11. Rise of factionalised elites: a fragmentation of ruling elites and state institutions along group lines.
12. Intervention of other states or external factors: military or Para-military engagement in the internal affairs of the state at risk by outside armies, states, or entities that affect the internal balance.

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Tuesday, 5 October 2010

The Nobel Peace Prize

The Nobel Peace Prize laureate is likely to be announced soon in the middle of October. Who will win is as always unclear, but some nominees are known. One is rather unusual, but yet somewhat fitting, the Internet. It has been nominated as "a weapon of mass-construction". Although, it would be a decent laureate, I feel it is somewhat missing the point; the Internet is just a tool, the progress must be made by people.

Another nominee is Russian human rights activist Svetlana Gannushkina and Memorial, a  human rights group she works with. Gannushkina and Memorial mainly works for the right of migrant workers and has been a critic of the Kremlin. 

Liu Xiaobo is a third known nominee, he is branded as a dissident by the Chinese government and is currently in jail. He is an advocate of democracy and demanded reforms in the manifesto Charta -08. He was convicted behind closed doors for challenging the ruling powers. This is controversial for the Chinese government, and threats of damaged relations between Norway and China have been brought forward to the Norwegian commitee.

To me the second two nominees are excellent, championing the fight against corruption, democracy and human rights. In total there are roughly 200 nominees. Soon we will know who wins the prize, it may sound a bit tacky but in a sense we are all winners thanks to these remarkable individuals.

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Today it has been announced that Andre Geim and Konstantin Novoselov will receive the Nobel Prize in Physics 2010 for their remarkable experiments with graphene. Graphene is compound consisting of a single layer of carbon atoms (bonded as seen in the image above). It can be described as large polyaromatic planar molecule. Graphene has several interesting properties, for example:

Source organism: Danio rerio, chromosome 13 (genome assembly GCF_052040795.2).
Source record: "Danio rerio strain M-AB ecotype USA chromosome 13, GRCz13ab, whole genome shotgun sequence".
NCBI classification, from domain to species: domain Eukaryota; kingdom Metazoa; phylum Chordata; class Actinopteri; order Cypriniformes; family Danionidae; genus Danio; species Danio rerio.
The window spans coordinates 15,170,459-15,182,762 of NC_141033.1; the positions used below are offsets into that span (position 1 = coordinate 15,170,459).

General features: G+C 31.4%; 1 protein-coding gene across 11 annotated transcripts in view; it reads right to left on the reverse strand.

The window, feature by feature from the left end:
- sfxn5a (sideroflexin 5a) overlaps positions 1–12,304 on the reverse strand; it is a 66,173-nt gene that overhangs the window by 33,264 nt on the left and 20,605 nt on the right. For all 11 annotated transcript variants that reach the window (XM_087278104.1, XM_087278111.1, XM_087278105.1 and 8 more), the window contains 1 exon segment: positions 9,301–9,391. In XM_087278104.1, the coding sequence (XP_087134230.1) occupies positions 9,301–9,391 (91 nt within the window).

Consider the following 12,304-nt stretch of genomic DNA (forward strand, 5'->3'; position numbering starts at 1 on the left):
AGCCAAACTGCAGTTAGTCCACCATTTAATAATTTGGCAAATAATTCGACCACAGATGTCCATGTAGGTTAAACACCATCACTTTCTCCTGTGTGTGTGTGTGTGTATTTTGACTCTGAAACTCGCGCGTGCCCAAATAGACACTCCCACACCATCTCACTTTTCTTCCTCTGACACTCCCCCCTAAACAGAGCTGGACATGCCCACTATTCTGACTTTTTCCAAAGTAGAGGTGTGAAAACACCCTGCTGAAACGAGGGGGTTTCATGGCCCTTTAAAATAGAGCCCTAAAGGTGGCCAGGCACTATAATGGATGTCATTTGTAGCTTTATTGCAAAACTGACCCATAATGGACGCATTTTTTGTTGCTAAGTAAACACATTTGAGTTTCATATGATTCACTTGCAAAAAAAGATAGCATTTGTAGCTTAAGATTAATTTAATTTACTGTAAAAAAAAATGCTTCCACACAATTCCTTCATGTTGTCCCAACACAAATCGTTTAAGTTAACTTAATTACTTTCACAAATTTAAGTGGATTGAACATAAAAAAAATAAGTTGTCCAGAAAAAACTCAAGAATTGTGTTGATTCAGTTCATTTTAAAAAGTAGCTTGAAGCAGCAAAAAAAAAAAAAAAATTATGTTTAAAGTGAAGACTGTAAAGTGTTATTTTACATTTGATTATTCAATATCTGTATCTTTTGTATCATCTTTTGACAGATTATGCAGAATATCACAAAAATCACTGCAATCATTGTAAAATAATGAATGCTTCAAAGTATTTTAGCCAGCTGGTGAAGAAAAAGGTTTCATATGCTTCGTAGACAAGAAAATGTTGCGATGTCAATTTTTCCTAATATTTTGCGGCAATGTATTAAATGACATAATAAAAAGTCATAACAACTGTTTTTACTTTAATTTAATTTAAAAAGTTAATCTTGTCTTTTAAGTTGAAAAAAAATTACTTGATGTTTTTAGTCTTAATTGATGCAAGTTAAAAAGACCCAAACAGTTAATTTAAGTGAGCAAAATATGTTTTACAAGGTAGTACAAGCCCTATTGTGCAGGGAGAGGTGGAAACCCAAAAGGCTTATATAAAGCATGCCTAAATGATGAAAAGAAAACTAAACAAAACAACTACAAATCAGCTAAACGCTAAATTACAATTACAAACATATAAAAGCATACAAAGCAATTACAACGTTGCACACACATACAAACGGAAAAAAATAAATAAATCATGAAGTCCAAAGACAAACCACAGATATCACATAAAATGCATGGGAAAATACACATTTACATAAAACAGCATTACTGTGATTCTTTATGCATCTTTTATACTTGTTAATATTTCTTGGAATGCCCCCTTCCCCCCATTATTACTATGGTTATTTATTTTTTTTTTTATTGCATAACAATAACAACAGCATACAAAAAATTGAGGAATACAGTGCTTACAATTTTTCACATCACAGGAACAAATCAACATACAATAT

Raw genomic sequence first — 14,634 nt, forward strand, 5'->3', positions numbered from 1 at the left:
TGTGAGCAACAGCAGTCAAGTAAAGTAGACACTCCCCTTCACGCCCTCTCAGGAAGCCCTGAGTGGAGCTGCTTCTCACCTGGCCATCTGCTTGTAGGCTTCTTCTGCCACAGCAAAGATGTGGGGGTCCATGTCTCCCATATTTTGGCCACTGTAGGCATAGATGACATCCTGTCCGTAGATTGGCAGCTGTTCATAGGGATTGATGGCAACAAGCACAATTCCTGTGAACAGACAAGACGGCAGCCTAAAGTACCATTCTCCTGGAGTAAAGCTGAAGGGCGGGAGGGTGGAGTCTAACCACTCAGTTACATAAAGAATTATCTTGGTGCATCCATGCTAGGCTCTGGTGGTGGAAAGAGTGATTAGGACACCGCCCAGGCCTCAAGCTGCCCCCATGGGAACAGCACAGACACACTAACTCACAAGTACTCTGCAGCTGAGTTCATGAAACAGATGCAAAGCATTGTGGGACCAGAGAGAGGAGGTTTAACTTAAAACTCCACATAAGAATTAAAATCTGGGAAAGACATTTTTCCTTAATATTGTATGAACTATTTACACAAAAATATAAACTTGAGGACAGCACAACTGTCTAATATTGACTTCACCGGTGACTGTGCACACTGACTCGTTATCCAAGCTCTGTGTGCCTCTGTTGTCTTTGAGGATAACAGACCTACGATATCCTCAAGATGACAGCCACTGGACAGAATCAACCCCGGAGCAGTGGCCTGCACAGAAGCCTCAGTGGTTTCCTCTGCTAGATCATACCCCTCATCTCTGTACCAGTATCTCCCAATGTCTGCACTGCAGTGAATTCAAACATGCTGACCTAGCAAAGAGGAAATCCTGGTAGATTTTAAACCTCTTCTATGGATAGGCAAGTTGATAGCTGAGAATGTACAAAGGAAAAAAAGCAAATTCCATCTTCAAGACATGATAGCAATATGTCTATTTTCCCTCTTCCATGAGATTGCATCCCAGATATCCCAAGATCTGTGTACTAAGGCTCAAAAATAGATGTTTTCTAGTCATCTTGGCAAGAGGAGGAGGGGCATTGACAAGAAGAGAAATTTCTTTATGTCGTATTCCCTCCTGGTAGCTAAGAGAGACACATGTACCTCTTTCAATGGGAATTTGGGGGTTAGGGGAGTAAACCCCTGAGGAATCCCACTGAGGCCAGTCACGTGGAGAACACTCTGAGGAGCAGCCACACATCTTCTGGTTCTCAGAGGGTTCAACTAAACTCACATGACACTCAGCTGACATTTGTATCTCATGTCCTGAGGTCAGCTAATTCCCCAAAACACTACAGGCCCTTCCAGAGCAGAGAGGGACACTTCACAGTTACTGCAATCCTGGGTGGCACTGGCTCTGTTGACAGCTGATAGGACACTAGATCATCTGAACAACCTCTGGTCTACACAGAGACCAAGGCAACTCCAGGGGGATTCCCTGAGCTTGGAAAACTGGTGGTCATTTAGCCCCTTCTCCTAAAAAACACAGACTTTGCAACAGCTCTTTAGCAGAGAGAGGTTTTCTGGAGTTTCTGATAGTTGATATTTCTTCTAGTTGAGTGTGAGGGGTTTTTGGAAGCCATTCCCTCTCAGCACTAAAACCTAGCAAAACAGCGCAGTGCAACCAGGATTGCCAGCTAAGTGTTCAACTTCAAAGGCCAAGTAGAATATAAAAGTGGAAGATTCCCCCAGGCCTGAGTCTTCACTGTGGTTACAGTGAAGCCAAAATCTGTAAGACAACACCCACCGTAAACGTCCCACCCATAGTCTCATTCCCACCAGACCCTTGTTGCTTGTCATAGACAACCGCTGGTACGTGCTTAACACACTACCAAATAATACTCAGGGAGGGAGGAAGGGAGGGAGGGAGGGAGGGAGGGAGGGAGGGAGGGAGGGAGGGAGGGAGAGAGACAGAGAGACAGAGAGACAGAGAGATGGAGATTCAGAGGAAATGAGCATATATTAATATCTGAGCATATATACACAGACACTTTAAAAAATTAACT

• It is the thinnest and strongest compound. It has a breaking strength 200 times higher than steel.
  • It conducts electricity just as well as copper
  • It does not let gasmolecules pass
Graphene is expected to be an important compound in development of new and improved transistors and other electronics applications. Furthermore, it is expected to be useful in the new field of spintronics.

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Monday, 4 October 2010

Another red list

Our use of the environment is not only putting animals in harms way; it has now been estimated that a fifth of the world's plant species are endangered. The numbers are terrible, 380,000 plant species are threatened. There is a small part of this that is due to natural reasons, but the vast majority is due to the human factor. As one of the biotopes with the largest biodiversity, the rainforest is also the biotope with the most threatened plant species. One reason for this is the large demand for palm oil. The palm oil plantations are a large threat to the rainforest and its inhabitants. Plants are the foundation of the ecosystem, and keeping the biodiversity is thus essential.

Next month the UN conference on biodiversity in Nagoya (Japan) will adress this issue. A international strategy will be needed, before it is too late.

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Friday, 1 October 2010

The new face of bin Ladin

The world never ceases to surprise you...

Usama bin Ladin has been quite for a while now, however now he has apaprently made a statement again. What is surprising is the subject, it is not about infidels, bombs or terror. His latest statement talks about concern for the environment and climate change in general, and about the recent floods in Pakistan. I was not expecting the environment to be his biggest concern, but you never know there may live a little tree hugger inside him.

On another note intelligence services claim to have disrupted Al-Qaida terror plans against several European cities. Whether this is really the case, or if it is mostly a public relations thing is still unclear.